Clow Puts His Faith in McBride

Lee Clow, chairman and creative director of TBWA Worldwide, has finally passed the creative torch. After years of speculation, infighting and senior staff defections over who will be named Clow’s successor, Chuck McBride, last week named creative director of the agency’s North American network, is now the anointed heir apparent.

While Clow, 57, fell short of describing the 37-year-old creative director at TBWA/Chiat/Day’s San Francisco office as his successor, he said McBride is the person who will help him define a new vision for the agency. “He will be my partner in developing the standards and strategies for the future,” said Clow. “The other offices will be expected to live up to that.”

Clow appointed McBride to the newly created position, sources said, after prodding from Bob Kuperman, president/CEO of TBWA Americas, and Tom Carroll, president/CEO of the Playa del Rey, Calif., office. Both strongly encouraged Clow to develop a succession plan in order to signal the agency is addressing the future and help stem the tide of senior executives leaving the agency.

During the last year, several senior creatives have left, sources said, because they saw no room to be elevated. Top Nissan creative Rob Siltanen, once believed to be in line for the much-coveted successor role, left the agency last year to open his own shop. Chuck Bennett and Clay Williams, the team behind Taco Bell and the Energizer Bunny, left to start directing.

Recruited from Wieden + Ken-nedy last October as executive creative director in San Francisco, McBride took charge of Levi’s and other high-profile accounts such as Sony PlayStation and

“He is the kind of talent that can take this agency to the next level and be responsible for the future,” Clow said. “This guy has impressed me. He’s a dynamo.”

McBride, the former manager of an apartment complex, absorbed the news last week with characteristic humility. “I’ve never been self-aware of my importance in the agency or the industry,” he said. “I never think when I do some thing it’s going to have this effect on people.”

In his new post, McBride will oversee the creative output of all four TBWA\C\D offices in North America: Playa del Rey, San Francisco, New York and Toronto. He will remain in San Francisco and manage the creative department there, including the Levi’s account. Gary Topolewski, recruited last spring, remains executive creative director in Playa del Rey.

McBride, a professed workaholic with a penchant for irreverent humor, has not been at the agency long, but his influence has been readily apparent. Last fall, TBWA\C\D launched its first work for Levi’s on McBride’s watch. The umbrella campaign, tagged, “Make them your own,” included a well-received Spike Jonze-directed spot featuring people trying on jeans in a store dressing room.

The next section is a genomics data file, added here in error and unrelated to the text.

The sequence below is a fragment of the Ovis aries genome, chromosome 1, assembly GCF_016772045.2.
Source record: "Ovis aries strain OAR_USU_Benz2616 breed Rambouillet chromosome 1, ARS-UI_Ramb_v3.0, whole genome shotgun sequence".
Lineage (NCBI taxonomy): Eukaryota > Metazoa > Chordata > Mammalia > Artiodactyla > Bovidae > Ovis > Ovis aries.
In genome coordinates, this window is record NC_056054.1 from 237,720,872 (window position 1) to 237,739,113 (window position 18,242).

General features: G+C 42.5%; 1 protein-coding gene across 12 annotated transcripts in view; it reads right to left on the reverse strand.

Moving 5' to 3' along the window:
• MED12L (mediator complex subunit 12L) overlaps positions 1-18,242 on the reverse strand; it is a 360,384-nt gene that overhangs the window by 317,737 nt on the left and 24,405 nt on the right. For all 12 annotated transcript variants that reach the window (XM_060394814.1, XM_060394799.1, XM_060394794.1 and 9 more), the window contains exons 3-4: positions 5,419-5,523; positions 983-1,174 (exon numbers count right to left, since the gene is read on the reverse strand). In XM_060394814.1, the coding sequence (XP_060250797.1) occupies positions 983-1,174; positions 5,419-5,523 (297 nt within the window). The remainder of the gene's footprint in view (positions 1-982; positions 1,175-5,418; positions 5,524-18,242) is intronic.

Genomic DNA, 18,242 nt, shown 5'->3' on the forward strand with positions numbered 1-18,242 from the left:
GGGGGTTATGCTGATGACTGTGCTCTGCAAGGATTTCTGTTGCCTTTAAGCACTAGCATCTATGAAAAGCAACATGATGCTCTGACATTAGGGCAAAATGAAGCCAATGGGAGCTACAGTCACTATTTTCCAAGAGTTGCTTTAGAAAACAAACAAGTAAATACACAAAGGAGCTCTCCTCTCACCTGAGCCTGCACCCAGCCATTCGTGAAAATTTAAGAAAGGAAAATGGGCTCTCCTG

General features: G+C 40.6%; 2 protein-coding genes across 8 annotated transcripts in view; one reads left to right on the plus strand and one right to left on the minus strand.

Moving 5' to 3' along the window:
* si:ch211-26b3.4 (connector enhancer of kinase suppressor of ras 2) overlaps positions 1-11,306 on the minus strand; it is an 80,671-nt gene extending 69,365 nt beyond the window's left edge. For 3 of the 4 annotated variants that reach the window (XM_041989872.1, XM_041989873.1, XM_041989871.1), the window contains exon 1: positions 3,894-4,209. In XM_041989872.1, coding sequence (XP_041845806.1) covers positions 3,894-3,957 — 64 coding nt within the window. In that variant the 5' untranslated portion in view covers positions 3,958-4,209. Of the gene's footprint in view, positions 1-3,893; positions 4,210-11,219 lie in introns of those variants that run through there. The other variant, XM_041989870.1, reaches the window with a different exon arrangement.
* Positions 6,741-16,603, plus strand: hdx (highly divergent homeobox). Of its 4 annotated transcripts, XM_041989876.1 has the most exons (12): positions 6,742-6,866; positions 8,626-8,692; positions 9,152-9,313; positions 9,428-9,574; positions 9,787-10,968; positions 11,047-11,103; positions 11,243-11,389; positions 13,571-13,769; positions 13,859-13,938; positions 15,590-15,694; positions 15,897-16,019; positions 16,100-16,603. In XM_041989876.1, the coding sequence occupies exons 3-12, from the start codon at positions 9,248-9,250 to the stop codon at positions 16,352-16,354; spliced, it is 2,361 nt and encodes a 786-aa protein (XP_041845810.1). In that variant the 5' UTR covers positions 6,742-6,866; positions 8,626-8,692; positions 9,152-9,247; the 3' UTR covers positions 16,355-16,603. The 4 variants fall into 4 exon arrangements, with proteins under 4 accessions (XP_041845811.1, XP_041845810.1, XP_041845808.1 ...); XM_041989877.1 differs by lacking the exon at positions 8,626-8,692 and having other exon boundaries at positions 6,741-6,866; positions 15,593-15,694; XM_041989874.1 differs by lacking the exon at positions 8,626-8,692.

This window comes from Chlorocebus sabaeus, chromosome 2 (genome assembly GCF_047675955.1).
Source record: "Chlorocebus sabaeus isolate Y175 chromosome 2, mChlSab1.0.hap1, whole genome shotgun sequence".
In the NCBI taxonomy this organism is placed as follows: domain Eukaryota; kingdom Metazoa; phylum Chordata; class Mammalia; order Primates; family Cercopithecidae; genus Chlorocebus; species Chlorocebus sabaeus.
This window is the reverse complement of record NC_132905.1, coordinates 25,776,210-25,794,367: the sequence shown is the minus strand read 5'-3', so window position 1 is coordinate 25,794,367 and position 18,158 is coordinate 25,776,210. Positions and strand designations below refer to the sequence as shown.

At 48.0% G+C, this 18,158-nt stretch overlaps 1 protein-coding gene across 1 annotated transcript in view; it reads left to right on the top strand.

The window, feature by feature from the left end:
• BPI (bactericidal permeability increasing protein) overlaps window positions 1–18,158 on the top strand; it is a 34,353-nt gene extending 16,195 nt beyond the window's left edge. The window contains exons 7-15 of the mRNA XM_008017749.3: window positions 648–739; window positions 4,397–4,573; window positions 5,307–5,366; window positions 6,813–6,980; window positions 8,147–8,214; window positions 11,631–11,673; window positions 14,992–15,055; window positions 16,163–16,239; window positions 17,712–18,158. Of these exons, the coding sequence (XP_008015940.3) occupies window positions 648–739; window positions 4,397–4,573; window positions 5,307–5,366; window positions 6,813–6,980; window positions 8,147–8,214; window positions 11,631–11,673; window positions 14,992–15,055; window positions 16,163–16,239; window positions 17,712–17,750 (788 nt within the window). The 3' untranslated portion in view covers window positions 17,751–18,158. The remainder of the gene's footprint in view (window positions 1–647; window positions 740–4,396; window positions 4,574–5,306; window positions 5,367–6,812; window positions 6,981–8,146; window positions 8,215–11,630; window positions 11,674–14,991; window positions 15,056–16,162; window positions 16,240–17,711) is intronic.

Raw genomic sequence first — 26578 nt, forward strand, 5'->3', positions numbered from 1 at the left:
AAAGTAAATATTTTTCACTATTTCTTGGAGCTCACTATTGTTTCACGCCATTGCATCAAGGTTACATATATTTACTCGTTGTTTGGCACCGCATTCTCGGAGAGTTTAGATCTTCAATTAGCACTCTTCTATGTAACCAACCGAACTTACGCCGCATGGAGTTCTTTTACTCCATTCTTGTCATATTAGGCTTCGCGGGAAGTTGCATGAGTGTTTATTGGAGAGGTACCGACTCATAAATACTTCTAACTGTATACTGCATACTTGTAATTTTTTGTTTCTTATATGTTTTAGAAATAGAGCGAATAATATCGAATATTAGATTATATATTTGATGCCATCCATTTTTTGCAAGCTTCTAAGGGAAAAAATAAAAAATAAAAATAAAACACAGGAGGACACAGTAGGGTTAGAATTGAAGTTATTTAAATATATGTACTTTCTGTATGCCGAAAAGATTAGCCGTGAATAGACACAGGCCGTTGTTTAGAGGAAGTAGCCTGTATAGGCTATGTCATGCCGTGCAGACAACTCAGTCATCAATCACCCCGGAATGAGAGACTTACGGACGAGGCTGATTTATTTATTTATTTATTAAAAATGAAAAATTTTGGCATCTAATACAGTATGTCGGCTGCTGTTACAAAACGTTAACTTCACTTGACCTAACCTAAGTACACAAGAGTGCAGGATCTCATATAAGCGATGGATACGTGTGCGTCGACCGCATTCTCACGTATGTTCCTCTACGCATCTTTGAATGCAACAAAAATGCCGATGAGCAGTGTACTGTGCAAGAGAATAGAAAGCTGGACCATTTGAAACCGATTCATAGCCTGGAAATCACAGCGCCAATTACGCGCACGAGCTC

For Engineered Jeans, the shop created four spots with photo animation, direction and music by Icelandic band GusGus. A recent integrated campaign for Silvertab, “Lost But Not Lost,” centered on the adventures of three Americans traveling in Morocco.

McBride was a late convert to advertising, getting involved in the business in his late 20s when he landed a copywriting position at BBDO West in San Francisco. He later worked as a copywriter on Isuzu and “Got milk?” at Goodby, Silverstein & Partners.

After Goodby, McBride joined FCB Worldwide in San Francisco, the predecessor to TBWA\C\D on Levi’s. His work on the brand included two hit TV spots: “Elevator Fantasy,” in which a young man and woman spot each other in an elevator and fantasize about their life as a couple; and “Doctors,” in which a hospital operating room becomes the scene of a musical number with doctors and patients.

McBride continued his success as creative director at Wieden. The Nike campaign tagged “What are you getting ready for?” won two gold Lions at the International Ad Festival in Cannes in 1999, and the “Morning After” Nike spot won an Emmy for outstanding commercial this year.

“It’s great that Lee [Clow] recognized his work and gave him that responsibility,” Carroll said of Mc-Bride. “I think it’s great for the agency. It allows us to build another generation of Chiat/Day.”

Carisa Bianchi, president of TBWA\C\D in San Francisco, echoed Carroll’s sentiments. Bianchi, who has worked with McBride since he arrived at the agency, said he has elevated the work and thoroughly deserved the promotion. “He’s one of the best talents in the country, and that kind of talent should be recognized,” she said.

McBride knew the spotlight was on him when he arrived at TBWA\C\D, but he said he simply set about finding the best ideas for the work. He also wanted to foster the kind of camaraderie that would get the work at the San Francisco office back on track.

“If you give people someone they can look up to, it helps them do good work,” he said.

“Here, the younger guys are looking up to the older ones, so it rubs off in a lot of different ways,” McBride continued. “If you can break that barrier, you open a whole new world for people to participate in, especially the creatives.”